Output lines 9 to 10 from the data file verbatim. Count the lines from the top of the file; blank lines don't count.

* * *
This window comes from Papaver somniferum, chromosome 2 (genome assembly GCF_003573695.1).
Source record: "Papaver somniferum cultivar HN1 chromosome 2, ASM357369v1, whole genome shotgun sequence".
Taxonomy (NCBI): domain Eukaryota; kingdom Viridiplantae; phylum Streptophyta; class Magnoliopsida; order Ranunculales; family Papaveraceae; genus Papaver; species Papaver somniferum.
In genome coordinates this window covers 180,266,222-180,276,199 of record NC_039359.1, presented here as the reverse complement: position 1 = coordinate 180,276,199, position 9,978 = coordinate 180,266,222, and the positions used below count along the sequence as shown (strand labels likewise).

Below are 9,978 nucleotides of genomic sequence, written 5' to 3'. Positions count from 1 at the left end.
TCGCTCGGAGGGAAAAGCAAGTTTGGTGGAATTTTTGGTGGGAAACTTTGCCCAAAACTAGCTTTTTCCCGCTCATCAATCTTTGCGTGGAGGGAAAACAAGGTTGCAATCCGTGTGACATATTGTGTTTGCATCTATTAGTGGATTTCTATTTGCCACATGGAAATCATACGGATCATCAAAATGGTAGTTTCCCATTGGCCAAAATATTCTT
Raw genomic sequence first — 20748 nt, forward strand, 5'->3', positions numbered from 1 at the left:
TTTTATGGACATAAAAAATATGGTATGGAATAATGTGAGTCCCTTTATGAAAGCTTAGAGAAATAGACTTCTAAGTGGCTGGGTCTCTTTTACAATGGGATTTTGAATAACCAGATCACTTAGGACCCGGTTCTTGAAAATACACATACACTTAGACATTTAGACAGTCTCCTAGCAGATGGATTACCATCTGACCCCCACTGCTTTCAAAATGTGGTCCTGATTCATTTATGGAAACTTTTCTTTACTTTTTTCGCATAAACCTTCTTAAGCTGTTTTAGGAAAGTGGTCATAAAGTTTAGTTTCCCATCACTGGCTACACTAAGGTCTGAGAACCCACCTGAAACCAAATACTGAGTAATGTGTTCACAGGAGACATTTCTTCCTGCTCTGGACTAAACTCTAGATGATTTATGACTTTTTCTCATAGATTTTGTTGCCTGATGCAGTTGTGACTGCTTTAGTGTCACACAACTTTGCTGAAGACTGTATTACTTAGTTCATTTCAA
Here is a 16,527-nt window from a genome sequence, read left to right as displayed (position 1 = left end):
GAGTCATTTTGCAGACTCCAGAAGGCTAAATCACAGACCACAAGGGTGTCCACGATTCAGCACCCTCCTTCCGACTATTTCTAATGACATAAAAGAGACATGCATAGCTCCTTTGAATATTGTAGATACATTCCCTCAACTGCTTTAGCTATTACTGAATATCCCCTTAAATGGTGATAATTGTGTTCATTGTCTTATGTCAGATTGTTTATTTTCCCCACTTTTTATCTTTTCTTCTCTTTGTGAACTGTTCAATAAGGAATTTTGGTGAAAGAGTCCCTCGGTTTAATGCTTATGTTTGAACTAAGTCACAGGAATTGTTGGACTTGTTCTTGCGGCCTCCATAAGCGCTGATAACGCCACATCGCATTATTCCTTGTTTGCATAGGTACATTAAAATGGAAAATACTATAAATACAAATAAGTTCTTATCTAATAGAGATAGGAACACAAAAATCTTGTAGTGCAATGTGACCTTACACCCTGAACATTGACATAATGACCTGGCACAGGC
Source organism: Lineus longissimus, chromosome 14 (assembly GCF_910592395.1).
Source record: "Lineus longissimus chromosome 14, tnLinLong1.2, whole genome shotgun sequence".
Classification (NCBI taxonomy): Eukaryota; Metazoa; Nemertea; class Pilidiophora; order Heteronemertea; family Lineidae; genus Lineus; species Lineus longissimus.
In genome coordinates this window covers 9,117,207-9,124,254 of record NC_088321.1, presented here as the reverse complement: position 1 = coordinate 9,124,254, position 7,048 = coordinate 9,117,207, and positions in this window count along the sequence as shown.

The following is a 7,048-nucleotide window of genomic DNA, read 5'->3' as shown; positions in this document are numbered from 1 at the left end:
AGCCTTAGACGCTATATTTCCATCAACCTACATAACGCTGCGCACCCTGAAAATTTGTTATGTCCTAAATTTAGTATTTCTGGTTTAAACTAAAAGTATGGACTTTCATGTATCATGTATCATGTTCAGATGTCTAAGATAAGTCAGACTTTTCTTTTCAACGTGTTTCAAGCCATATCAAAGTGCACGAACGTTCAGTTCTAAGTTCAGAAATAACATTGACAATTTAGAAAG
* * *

Here is a 16,527-nt window from a genome sequence, read left to right as displayed (position 1 = left end):
GAGTCATTTTGCAGACTCCAGAAGGCTAAATCACAGACCACAAGGGTGTCCACGATTCAGCACCCTCCTTCCGACTATTTCTAATGACATAAAAGAGACATGCATAGCTCCTTTGAATATTGTAGATACATTCCCTCAACTGCTTTAGCTATTACTGAATATCCCCTTAAATGGTGATAATTGTGTTCATTGTCTTATGTCAGATTGTTTATTTTCCCCACTTTTTATCTTTTCTTCTCTTTGTGAACTGTTCAATAAGGAATTTTGGTGAAAGAGTCCCTCGGTTTAATGCTTATGTTTGAACTAAGTCACAGGAATTGTTGGACTTGTTCTTGCGGCCTCCATAAGCGCTGATAACGCCACATCGCATTATTCCTTGTTTGCATAGGTACATTAAAATGGAAAATACTATAAATACAAATAAGTTCTTATCTAATAGAGATAGGAACACAAAAATCTTGTAGTGCAATGTGACCTTACACCCTGAACATTGACATAATGACCTGGCACAGGC